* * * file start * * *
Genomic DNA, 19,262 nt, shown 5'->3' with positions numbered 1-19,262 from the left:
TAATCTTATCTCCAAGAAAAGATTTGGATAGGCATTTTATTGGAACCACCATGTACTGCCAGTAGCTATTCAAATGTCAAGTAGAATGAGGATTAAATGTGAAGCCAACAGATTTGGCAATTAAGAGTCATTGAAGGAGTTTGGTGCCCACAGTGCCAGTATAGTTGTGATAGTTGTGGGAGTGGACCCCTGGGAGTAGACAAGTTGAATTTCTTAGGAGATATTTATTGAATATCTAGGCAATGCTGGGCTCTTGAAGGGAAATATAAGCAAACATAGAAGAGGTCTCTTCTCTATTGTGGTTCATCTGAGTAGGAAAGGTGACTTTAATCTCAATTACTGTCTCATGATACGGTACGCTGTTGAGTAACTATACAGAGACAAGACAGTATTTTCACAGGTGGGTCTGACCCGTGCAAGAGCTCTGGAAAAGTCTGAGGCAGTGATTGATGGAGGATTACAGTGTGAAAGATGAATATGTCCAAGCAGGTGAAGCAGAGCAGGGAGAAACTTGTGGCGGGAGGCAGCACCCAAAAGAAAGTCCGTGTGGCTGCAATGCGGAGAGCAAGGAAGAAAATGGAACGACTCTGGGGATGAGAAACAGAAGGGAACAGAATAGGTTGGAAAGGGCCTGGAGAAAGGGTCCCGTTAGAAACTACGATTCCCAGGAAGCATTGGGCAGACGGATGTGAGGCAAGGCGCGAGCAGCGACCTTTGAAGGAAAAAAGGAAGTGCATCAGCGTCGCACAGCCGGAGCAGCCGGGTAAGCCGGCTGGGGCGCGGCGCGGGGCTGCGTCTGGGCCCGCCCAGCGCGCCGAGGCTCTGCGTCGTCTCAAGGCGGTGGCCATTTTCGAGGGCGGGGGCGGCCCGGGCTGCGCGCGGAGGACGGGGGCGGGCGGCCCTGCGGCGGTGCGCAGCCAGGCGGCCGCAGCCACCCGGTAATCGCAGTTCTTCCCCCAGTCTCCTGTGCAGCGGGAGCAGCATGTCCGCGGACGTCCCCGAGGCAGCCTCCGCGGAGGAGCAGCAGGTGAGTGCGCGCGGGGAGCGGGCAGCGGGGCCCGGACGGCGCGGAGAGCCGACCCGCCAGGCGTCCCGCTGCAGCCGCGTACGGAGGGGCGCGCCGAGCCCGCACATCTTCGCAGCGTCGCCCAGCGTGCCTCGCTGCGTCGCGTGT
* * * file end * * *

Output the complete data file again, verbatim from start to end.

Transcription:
Genomic DNA, 19,262 nt, shown 5'->3' with positions numbered 1-19,262 from the left:
TAATCTTATCTCCAAGAAAAGATTTGGATAGGCATTTTATTGGAACCACCATGTACTGCCAGTAGCTATTCAAATGTCAAGTAGAATGAGGATTAAATGTGAAGCCAACAGATTTGGCAATTAAGAGTCATTGAAGGAGTTTGGTGCCCACAGTGCCAGTATAGTTGTGATAGTTGTGGGAGTGGACCCCTGGGAGTAGACAAGTTGAATTTCTTAGGAGATATTTATTGAATATCTAGGCAATGCTGGGCTCTTGAAGGGAAATATAAGCAAACATAGAAGAGGTCTCTTCTCTATTGTGGTTCATCTGAGTAGGAAAGGTGACTTTAATCTCAATTACTGTCTCATGATACGGTACGCTGTTGAGTAACTATACAGAGACAAGACAGTATTTTCACAGGTGGGTCTGACCCGTGCAAGAGCTCTGGAAAAGTCTGAGGCAGTGATTGATGGAGGATTACAGTGTGAAAGATGAATATGTCCAAGCAGGTGAAGCAGAGCAGGGAGAAACTTGTGGCGGGAGGCAGCACCCAAAAGAAAGTCCGTGTGGCTGCAATGCGGAGAGCAAGGAAGAAAATGGAACGACTCTGGGGATGAGAAACAGAAGGGAACAGAATAGGTTGGAAAGGGCCTGGAGAAAGGGTCCCGTTAGAAACTACGATTCCCAGGAAGCATTGGGCAGACGGATGTGAGGCAAGGCGCGAGCAGCGACCTTTGAAGGAAAAAAGGAAGTGCATCAGCGTCGCACAGCCGGAGCAGCCGGGTAAGCCGGCTGGGGCGCGGCGCGGGGCTGCGTCTGGGCCCGCCCAGCGCGCCGAGGCTCTGCGTCGTCTCAAGGCGGTGGCCATTTTCGAGGGCGGGGGCGGCCCGGGCTGCGCGCGGAGGACGGGGGCGGGCGGCCCTGCGGCGGTGCGCAGCCAGGCGGCCGCAGCCACCCGGTAATCGCAGTTCTTCCCCCAGTCTCCTGTGCAGCGGGAGCAGCATGTCCGCGGACGTCCCCGAGGCAGCCTCCGCGGAGGAGCAGCAGGTGAGTGCGCGCGGGGAGCGGGCAGCGGGGCCCGGACGGCGCGGAGAGCCGACCCGCCAGGCGTCCCGCTGCAGCCGCGTACGGAGGGGCGCGCCGAGCCCGCACATCTTCGCAGCGTCGCCCAGCGTGCCTCGCTGCGTCGCGTGT